The second, and really to my mind, the most important part of any argument, is the moral aspect. To define any nation's law, one must consider natural law(here's a  very educational and enlightening run down of natural law and how it pertains to the Constitution). I prefer to think of it as God's law, but in this ever increasingly atheistic society, that doesn't get you real far in an argument. Anyway, Natural law dictates that man has God given rights. And among these are truly, the right to Life, Liberty, and the pursuit of happiness. Now, I know, you are going to say that this is a tired old argument. But, it is so essential in the practice of obtaining and maintaining liberty as a nation, that it must be presented in any argument where a person's liberty is at stake. Of course, for this discussion, I am referring to not just the unborn baby, but the mother as well. God has given each of us these rights, and for any of us to be truly free, to truly have liberty, we must be able to live without the threat of violence, to ourselves, or each other. This is the essence of liberty. Without liberty, and with it, the right to life given to each individual, we are not observing natural law. We are flying in the face of God's law. Abortion is violence. To the baby, and to her mother.

Now, I really don't want this to get too weighty, because you'll get bored and leave. But, this is a weighty topic. I can get so emotional about it, because the idea of it is shocking to me. Truly, truly shocking. It never fails to stun me when someone says they are pro-choice. Especially someone who is truly pro-choice. When they think an abortion could EVER be the best answer. To me, this is shocking in the way that slavery is shocking to all of us now.
But, it wasn't always. When we read historical accounts of what happened in this country during the years that slavery was legal, we are shocked. We, as a nation, cannot fathom one person owning another. We read about children being sold away from their mother's arms, and cry for those children. We read about slaves being whipped for some imagined infraction, and we gasp. We see pictures of slaves on auction blocks and are astounded that this ever happened here. Why are we shocked? Why does this seem so unfathomable?

Because it goes against God. It goes against nature. That one man can own another. That one man can sell another away from his family. That he can beat him, work him, and call him "property". That he can have him killed if he does not work as he should. He can do whatever he wants with him, because it's legal - seems to foreign to our thinking, because we cannot picture ourselves in either place. Not as the owner, and certainly, not as the slave. A war was fought in this country over the right to own slaves. Slavery wasn't new, after all, it had gone on since the beginning of time.  Many thought they could not afford to run their farms and businesses without slaves. Many felt it was their right to do with these slaves as they wished - after all, they weren't really human - they were some form of sub-human. Since they weren't fully human, they were not entitled to the same rights as humans. But, they were. They were human, created in God's image. Entitled to the same rights to life, liberty and the pursuit of happiness as any other human being.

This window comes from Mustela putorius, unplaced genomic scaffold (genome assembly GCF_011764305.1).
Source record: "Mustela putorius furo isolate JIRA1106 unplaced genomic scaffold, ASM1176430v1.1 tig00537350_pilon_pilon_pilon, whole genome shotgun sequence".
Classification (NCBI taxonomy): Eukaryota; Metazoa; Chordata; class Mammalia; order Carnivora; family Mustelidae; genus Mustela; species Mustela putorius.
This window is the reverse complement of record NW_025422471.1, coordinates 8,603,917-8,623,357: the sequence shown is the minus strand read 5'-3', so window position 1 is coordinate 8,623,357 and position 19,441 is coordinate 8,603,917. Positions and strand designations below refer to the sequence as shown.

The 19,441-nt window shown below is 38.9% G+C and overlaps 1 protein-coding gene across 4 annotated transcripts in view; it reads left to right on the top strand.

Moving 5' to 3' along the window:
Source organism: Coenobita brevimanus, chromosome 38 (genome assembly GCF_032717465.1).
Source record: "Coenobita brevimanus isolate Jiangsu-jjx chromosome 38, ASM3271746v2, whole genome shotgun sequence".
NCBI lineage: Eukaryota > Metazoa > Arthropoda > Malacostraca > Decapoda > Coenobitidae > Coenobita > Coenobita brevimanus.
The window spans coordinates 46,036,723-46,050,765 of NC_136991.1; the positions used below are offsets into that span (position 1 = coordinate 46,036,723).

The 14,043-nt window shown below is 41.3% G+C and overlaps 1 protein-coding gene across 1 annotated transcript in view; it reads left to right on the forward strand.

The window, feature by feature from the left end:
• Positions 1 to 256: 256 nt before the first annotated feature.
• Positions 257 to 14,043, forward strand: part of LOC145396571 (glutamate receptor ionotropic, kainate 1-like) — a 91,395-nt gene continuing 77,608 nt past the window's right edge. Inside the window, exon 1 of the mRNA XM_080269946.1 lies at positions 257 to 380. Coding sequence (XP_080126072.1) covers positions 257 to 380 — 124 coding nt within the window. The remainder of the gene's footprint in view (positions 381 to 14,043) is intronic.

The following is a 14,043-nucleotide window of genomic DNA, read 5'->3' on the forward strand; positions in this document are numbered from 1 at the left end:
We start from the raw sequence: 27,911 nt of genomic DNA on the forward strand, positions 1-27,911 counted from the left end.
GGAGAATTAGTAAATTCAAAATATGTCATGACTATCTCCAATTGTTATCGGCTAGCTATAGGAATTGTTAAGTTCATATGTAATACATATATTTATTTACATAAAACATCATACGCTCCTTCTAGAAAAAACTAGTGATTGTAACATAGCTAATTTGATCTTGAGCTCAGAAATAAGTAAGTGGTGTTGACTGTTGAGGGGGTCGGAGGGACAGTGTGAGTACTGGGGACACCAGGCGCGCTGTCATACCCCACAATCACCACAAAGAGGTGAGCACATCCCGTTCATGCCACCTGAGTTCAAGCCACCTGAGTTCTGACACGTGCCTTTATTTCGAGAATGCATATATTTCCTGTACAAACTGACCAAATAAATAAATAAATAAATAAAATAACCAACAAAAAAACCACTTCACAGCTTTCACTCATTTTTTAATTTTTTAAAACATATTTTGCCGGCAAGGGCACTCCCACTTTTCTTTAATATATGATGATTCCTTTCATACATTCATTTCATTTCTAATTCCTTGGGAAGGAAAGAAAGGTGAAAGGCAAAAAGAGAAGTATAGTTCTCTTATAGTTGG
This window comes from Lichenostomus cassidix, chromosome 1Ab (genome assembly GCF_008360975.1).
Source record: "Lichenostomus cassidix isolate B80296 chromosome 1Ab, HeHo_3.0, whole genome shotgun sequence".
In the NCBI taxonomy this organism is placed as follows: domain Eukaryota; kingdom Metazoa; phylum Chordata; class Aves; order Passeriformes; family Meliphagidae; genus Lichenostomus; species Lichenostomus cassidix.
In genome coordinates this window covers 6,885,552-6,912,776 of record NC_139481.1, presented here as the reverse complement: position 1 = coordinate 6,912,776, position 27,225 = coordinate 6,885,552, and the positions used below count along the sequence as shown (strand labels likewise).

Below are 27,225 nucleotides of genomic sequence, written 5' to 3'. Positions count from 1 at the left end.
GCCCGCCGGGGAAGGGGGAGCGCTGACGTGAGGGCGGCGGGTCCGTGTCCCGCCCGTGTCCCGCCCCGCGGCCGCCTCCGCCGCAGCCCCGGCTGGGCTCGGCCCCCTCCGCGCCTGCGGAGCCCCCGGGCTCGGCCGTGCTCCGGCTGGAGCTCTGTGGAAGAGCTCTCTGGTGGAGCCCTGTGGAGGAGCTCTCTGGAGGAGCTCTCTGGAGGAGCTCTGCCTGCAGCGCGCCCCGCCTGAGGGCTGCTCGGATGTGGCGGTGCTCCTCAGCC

We look back now and are grateful to those who finally saw the truth, and fought for it. They knew that slavery had to be made illegal. Many were willing to fight and die to make it right. So many people worked to smuggle the slaves out of the South, to freedom.

The sarcastic me wants to know if you see any parallels here. The me that wants to make a point wants to know if you can see how abortion is slavery. It is the same issue. The unborn baby has no control over her existence, just as the slave did not. The unborn baby can be killed, if the mother can't afford the child, or doesn't want the child, or if it's a boy, or if it's a girl, or if she is unhealthy. After all, the baby isn't really a baby, she is sub-human. Except that she is fully human, from the moment of conception. And abortion isn't new, it has gone on since the beginning of time  - but that doesn't mean it should be legal in a civilized society. Just as slavery should never be legalized in a civilized society. Certainly not in America.